Continuing on the topic of names this month, what of the Namakarana (or Namkaran) – the baby naming ceremony? As one Sanskrit scholar put it, “Name is the primary means of social intercourse, it brings about merits and it is the root of fortune. From name man attains fame. Therefore, [the] naming ceremony is very praiseworthy.” (Brhaspati). It’s only befitting then, that an entire ceremony is devoted to naming a child!
The Namakarana is the 5th of the 16 Hindu Samskaras – and is typically performed between the 10th and 12th days following birth, although timing varies widely depending on family customs and observations. Naming was so important that the historical custom evolved into giving the child 4 names:
1- Nakshatra Name: this name was derived from the nakshatra (constellation) under which the child was born. Certain of the 52 letters of the Sanskrit alphabet are ascribed to each of the 27 constellations, and the child was to be given a name starting with that letter. In some families, the nakshatra-name is given on the actual day of birth, but was kept secret by the parents up until the time of he Upanayana (a later Samskara).
2- Month-Deity Name: The second name was connected with the deity of the month the child was born in.
3- Family-Deity Name: The third name was given according to the family deity. It was believed that the child would receive special protection of the deity.
4- Popular Name: Finally, of course, was the popular name. This name was to be auspicious and signficant. It was believed that the name should have certain qualities – that it be easy to pronounce and sweet to hear, indicate the sex of the child, and be significant of fame, wealth, power or some other desireable quality.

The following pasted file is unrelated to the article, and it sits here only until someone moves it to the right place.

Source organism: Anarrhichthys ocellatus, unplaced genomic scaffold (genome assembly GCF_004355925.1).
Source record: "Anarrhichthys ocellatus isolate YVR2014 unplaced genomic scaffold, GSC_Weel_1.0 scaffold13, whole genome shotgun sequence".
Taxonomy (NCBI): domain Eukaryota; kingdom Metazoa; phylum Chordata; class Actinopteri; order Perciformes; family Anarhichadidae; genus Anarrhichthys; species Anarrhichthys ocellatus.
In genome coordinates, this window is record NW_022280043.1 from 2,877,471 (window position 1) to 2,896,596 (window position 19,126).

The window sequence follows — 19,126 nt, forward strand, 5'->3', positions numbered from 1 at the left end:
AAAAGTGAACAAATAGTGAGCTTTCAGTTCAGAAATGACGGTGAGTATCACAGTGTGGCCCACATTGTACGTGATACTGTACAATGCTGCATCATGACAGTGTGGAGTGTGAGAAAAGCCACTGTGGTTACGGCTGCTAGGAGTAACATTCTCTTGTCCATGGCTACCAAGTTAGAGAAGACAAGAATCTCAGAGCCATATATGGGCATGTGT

The actual procedure varies again by family custom, but the cermony is a very simple one. First, the house is cleaned and preliminary prayers and rites performed. The mother and baby bathe and dress in new clothes. The mother then wets the head of the child with water (as a symbol of purification) and hands it over to the father. More offerings and prayers are made, and the father then “touches the breaths of the child” and speaks the name into the child’s right ear. Relatives are invited to bless the child and requisite feasting ensues…
Some families have a tradition of a cradle ceremony, or ooyala ceremony as we call it in Telugu. This is also performed on the 11th or 21st day, which can also encompass the Namakarana.
Whatever the practice, it is undoubtedly a special time to celebrate the new baby and the family’s good fortune. For me as a mother, the ceremony was very emotional both times around – I was very thankful to have healthy babies and to celebrate with our near and dear. As I reminisce, here is a snap from my daughter’s ooyala.
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